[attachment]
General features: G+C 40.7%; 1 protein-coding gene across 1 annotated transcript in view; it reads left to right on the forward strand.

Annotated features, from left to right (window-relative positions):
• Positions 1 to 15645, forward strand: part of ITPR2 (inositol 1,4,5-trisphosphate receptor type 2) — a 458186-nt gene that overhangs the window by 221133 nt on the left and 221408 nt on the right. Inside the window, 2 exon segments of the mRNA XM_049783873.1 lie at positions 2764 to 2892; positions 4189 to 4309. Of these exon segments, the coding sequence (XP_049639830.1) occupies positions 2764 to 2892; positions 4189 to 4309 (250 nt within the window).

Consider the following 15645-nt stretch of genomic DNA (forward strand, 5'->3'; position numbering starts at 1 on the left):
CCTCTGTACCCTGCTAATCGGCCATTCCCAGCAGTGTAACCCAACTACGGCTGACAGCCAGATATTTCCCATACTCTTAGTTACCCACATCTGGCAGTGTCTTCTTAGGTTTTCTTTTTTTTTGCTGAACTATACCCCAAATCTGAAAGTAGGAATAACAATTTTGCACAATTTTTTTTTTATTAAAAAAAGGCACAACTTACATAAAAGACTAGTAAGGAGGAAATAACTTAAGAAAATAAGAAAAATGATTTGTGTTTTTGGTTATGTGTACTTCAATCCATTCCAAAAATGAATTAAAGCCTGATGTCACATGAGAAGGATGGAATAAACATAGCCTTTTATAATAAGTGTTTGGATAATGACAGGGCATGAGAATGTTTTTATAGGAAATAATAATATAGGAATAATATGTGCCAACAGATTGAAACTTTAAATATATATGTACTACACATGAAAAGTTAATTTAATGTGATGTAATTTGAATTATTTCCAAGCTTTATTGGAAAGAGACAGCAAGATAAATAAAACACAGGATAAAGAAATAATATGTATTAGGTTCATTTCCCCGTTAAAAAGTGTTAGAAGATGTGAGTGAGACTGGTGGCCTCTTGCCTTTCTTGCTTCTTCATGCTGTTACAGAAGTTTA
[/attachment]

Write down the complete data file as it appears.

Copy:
General features: G+C 40.7%; 1 protein-coding gene across 1 annotated transcript in view; it reads left to right on the forward strand.

Annotated features, from left to right (window-relative positions):
• Positions 1 to 15645, forward strand: part of ITPR2 (inositol 1,4,5-trisphosphate receptor type 2) — a 458186-nt gene that overhangs the window by 221133 nt on the left and 221408 nt on the right. Inside the window, 2 exon segments of the mRNA XM_049783873.1 lie at positions 2764 to 2892; positions 4189 to 4309. Of these exon segments, the coding sequence (XP_049639830.1) occupies positions 2764 to 2892; positions 4189 to 4309 (250 nt within the window).

Consider the following 15645-nt stretch of genomic DNA (forward strand, 5'->3'; position numbering starts at 1 on the left):
CCTCTGTACCCTGCTAATCGGCCATTCCCAGCAGTGTAACCCAACTACGGCTGACAGCCAGATATTTCCCATACTCTTAGTTACCCACATCTGGCAGTGTCTTCTTAGGTTTTCTTTTTTTTTGCTGAACTATACCCCAAATCTGAAAGTAGGAATAACAATTTTGCACAATTTTTTTTTTATTAAAAAAAGGCACAACTTACATAAAAGACTAGTAAGGAGGAAATAACTTAAGAAAATAAGAAAAATGATTTGTGTTTTTGGTTATGTGTACTTCAATCCATTCCAAAAATGAATTAAAGCCTGATGTCACATGAGAAGGATGGAATAAACATAGCCTTTTATAATAAGTGTTTGGATAATGACAGGGCATGAGAATGTTTTTATAGGAAATAATAATATAGGAATAATATGTGCCAACAGATTGAAACTTTAAATATATATGTACTACACATGAAAAGTTAATTTAATGTGATGTAATTTGAATTATTTCCAAGCTTTATTGGAAAGAGACAGCAAGATAAATAAAACACAGGATAAAGAAATAATATGTATTAGGTTCATTTCCCCGTTAAAAAGTGTTAGAAGATGTGAGTGAGACTGGTGGCCTCTTGCCTTTCTTGCTTCTTCATGCTGTTACAGAAGTTTA